Turning to FIG. 7, a particular step according to one embodiment of the present invention is depicted, wherein a second set of solder spheres 114 are placed in graphite boat 112, the second set of solder spheres 114 being coated with a solder paste 116, similar to that shown above in FIG. 5. The ceramic substrate bearing the first set of solder spheres (now reflowed solder spheres 110') and the graphite boat bearing the second set of solder spheres 114 are brought together and heated so as to effect attachment of the second set of solder spheres 114 to the reflowed solder spheres 110'. The second set of solder spheres 114 is attached by heating to a lower temperature than that used for attachment of the first set of solder spheres 110. Particularly, a temperature not less than 200 C., such as approximately 210 C., is utilized to melt the solder component in the solder paste 116, which in turn forms solder connection 118 shown more clearly in FIG. 8. Since a lower temperature is used to effect connection of the second set of solder spheres 114 with respect to connection of the first set of solder spheres 110, the first set of solder spheres 110 remain in a fixed position, thereby facilitating easy vertical alignment between the first and second sets of solder spheres. Further, the second set of solder spheres are not deformed due to the relatively low temperature attachment.

According to the present invention that employs first and second sets of solder spheres that are stacked onto each other as shown in FIG. 8, the CBGA package 120 (a substrate-die assembly) may be attached to a printed circuit board with increased standoff, that is, an increase in spacing between the ceramic substrate 104 and the printed circuit board (not shown). According to this embodiment of the present invention, the increased standoff is effective to accommodate shear strain caused by thermal expansion coefficient mismatch between the ceramic substrate and the printed circuit board, thereby resisting breakage of the solder connections. Accordingly, long term durability and reliability are improved. For example, testing has demonstrated that the electrical interconnect structure according to the present invention including first and second stacked solder spheres provides a 50% improvement in long term solder joint reliability. Here, long term durability was determined by measuring the number of thermal cycles to failure. Conventional 3232 millimeter CBGA packages fail after approximately 600 cycles. Testing has shown that the structure illustrated in FIG. 8 extends long term durability of 3232 millimeter CBGA packages to 900 cycles, a 50% improvement. Furthermore, by manipulating the particular volume of solder paste 116 utilized to interconnect the first and second sets of solder spheres together, a further improvement was realized. For example, as described in more detail in connection with FIG. 11 below, an "hour-glass" configuration demonstrated an extended long term durability, particularly, 2,000 cycles.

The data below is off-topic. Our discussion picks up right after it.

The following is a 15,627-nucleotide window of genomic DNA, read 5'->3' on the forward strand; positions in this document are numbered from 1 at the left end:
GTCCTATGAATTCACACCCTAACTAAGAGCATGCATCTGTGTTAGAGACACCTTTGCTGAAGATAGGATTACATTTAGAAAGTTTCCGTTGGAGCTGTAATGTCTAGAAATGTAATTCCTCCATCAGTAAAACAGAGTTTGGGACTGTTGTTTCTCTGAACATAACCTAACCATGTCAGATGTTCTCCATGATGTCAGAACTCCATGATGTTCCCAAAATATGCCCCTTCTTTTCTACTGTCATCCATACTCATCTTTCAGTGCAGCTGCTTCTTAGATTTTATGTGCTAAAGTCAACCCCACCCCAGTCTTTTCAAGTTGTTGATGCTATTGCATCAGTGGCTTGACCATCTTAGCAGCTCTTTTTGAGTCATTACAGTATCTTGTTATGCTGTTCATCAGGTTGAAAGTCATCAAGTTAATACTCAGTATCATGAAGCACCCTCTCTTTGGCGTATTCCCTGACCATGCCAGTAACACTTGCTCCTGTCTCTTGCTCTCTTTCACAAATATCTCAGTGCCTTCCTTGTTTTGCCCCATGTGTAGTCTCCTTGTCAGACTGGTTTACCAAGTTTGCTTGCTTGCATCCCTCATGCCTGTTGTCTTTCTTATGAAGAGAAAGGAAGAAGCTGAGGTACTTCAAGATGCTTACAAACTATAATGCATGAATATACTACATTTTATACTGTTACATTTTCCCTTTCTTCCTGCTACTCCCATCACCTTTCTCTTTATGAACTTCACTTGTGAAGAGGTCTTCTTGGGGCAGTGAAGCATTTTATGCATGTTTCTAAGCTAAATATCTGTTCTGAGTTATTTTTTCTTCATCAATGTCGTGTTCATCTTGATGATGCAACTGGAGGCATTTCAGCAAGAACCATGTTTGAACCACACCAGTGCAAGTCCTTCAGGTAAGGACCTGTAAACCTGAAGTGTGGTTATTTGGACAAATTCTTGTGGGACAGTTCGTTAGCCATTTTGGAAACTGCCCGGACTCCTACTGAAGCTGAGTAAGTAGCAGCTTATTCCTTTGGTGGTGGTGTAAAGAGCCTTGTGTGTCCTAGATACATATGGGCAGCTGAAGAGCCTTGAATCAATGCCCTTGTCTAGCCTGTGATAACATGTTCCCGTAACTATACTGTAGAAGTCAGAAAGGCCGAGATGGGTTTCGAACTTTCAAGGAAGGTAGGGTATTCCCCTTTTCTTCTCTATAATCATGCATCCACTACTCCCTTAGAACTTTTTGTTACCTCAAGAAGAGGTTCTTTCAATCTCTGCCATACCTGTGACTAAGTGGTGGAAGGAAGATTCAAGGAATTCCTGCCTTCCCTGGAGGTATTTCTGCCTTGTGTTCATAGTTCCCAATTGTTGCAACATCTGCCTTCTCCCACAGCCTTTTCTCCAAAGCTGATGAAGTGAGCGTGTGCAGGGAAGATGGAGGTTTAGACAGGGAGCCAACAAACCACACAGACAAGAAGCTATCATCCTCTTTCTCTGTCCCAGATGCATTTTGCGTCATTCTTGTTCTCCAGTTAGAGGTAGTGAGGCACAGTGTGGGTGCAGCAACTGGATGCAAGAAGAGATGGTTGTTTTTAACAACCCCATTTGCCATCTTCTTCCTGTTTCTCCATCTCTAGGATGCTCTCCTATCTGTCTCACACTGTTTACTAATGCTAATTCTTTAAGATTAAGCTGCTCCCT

Turning to FIGS. 9 and 10, a second embodiment of the present invention is illustrated, wherein the stacked sets of solder spheres are utilized in connection with a semiconductor die. More particularly, die 200 is provided having a plurality of pad limiting metallurgy (PLM) areas 201, which provide bump sites. A first set of solder spheres 202 are placed respectively along PLM areas 201, along a major surface thereof. It is noted that the solder spheres.202 have the "bump" shape shown in FIG. 9 due to reflow of the solder spheres after deposition thereof. It is noted that the first set of solder spheres 202 may be provided on the semiconductor die 200 utilizing conventional C4 technology. However, the first set of solder spheres 202 may be formed on the bumped die utilizing newer technologies, including screen-printing and the vacuum stencil method described in co-pending application Ser. No. 08/939,641, filed Sep. 29, 1997, a subject matter thereof being incorporated herein by reference thereto.